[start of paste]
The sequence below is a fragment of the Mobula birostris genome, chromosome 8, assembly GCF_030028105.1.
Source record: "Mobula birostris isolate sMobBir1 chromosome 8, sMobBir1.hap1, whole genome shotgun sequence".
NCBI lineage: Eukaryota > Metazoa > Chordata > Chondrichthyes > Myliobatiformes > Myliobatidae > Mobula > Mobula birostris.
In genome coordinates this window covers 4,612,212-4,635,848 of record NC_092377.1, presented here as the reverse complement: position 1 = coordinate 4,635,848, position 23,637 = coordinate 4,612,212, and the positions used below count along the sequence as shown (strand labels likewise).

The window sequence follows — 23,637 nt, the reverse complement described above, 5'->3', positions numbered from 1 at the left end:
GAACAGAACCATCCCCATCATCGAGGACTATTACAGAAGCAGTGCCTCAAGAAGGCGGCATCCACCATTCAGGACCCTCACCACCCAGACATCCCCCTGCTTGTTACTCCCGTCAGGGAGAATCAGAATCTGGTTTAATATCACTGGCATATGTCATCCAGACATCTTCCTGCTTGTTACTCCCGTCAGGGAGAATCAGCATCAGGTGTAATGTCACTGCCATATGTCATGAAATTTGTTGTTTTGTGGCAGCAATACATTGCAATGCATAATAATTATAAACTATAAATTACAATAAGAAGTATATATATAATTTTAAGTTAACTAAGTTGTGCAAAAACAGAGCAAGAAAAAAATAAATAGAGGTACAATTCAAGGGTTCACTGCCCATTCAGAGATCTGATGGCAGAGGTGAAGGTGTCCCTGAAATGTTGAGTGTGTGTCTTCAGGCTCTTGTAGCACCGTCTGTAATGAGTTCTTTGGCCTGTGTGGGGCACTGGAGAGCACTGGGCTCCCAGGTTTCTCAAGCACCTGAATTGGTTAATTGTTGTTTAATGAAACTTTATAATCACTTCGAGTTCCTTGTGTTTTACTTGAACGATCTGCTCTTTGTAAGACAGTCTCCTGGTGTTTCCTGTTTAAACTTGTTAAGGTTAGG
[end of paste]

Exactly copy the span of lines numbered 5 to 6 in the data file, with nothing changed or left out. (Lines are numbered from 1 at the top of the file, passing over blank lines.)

The window sequence follows — 23,637 nt, the reverse complement described above, 5'->3', positions numbered from 1 at the left end:
GAACAGAACCATCCCCATCATCGAGGACTATTACAGAAGCAGTGCCTCAAGAAGGCGGCATCCACCATTCAGGACCCTCACCACCCAGACATCCCCCTGCTTGTTACTCCCGTCAGGGAGAATCAGAATCTGGTTTAATATCACTGGCATATGTCATCCAGACATCTTCCTGCTTGTTACTCCCGTCAGGGAGAATCAGCATCAGGTGTAATGTCACTGCCATATGTCATGAAATTTGTTGTTTTGTGGCAGCAATACATTGCAATGCATAATAATTATAAACTATAAATTACAATAAGAAGTATATATATAATTTTAAGTTAACTAAGTTGTGCAAAAACAGAGCAAGAAAAAAATAAATAGAGGTACAATTCAAGGGTTCACTGCCCATTCAGAGATCTGATGGCAGAGGTGAAGGTGTCCCTGAAATGTTGAGTGTGTGTCTTCAGGCTCTTGTAGCACCGTCTGTAATGAGTTCTTTGGCCTGTGTGGGGCACTGGAGAGCACTGGGCTCCCAGGTTTCTCAAGCACCTGAATTGGTTAATTGTTGTTTAATGAAACTTTATAATCACTTCGAGTTCCTTGTGTTTTACTTGAACGATCTGCTCTTTGTAAGACAGTCTCCTGGTGTTTCCTGTTTAAACTTGTTAAGGTTAGG